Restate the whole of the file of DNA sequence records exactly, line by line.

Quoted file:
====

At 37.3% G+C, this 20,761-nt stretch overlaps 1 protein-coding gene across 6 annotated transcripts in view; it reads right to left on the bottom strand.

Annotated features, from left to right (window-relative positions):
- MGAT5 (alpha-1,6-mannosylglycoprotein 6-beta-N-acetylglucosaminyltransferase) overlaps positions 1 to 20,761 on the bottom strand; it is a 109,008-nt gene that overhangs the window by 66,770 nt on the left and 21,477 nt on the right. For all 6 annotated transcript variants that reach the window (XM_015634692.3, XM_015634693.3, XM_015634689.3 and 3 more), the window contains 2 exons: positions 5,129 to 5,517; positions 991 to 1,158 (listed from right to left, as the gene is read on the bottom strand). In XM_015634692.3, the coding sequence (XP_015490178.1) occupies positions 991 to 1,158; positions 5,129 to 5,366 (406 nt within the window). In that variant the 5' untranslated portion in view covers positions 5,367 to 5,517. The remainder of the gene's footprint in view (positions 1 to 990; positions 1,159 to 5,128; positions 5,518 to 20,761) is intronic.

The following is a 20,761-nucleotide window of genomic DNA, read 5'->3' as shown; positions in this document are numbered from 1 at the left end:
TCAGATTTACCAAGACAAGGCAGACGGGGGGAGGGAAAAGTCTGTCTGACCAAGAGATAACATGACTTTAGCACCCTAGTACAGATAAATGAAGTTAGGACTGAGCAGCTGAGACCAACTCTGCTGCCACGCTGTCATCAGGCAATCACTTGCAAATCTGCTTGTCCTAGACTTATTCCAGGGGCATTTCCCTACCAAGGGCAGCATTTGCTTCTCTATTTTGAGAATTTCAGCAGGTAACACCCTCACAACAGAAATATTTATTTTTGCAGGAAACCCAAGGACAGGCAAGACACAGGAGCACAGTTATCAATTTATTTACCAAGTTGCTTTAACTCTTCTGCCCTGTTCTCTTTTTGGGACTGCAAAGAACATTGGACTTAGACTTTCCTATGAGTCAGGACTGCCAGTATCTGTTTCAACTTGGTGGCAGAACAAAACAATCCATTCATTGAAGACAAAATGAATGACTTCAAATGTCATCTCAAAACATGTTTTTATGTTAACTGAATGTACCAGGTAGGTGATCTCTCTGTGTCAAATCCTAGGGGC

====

At 37.3% G+C, this 20,761-nt stretch overlaps 1 protein-coding gene across 6 annotated transcripts in view; it reads right to left on the bottom strand.

Annotated features, from left to right (window-relative positions):
- MGAT5 (alpha-1,6-mannosylglycoprotein 6-beta-N-acetylglucosaminyltransferase) overlaps positions 1 to 20,761 on the bottom strand; it is a 109,008-nt gene that overhangs the window by 66,770 nt on the left and 21,477 nt on the right. For all 6 annotated transcript variants that reach the window (XM_015634692.3, XM_015634693.3, XM_015634689.3 and 3 more), the window contains 2 exons: positions 5,129 to 5,517; positions 991 to 1,158 (listed from right to left, as the gene is read on the bottom strand). In XM_015634692.3, the coding sequence (XP_015490178.1) occupies positions 991 to 1,158; positions 5,129 to 5,366 (406 nt within the window). In that variant the 5' untranslated portion in view covers positions 5,367 to 5,517. The remainder of the gene's footprint in view (positions 1 to 990; positions 1,159 to 5,128; positions 5,518 to 20,761) is intronic.

The following is a 20,761-nucleotide window of genomic DNA, read 5'->3' as shown; positions in this document are numbered from 1 at the left end:
TCAGATTTACCAAGACAAGGCAGACGGGGGGAGGGAAAAGTCTGTCTGACCAAGAGATAACATGACTTTAGCACCCTAGTACAGATAAATGAAGTTAGGACTGAGCAGCTGAGACCAACTCTGCTGCCACGCTGTCATCAGGCAATCACTTGCAAATCTGCTTGTCCTAGACTTATTCCAGGGGCATTTCCCTACCAAGGGCAGCATTTGCTTCTCTATTTTGAGAATTTCAGCAGGTAACACCCTCACAACAGAAATATTTATTTTTGCAGGAAACCCAAGGACAGGCAAGACACAGGAGCACAGTTATCAATTTATTTACCAAGTTGCTTTAACTCTTCTGCCCTGTTCTCTTTTTGGGACTGCAAAGAACATTGGACTTAGACTTTCCTATGAGTCAGGACTGCCAGTATCTGTTTCAACTTGGTGGCAGAACAAAACAATCCATTCATTGAAGACAAAATGAATGACTTCAAATGTCATCTCAAAACATGTTTTTATGTTAACTGAATGTACCAGGTAGGTGATCTCTCTGTGTCAAATCCTAGGGGC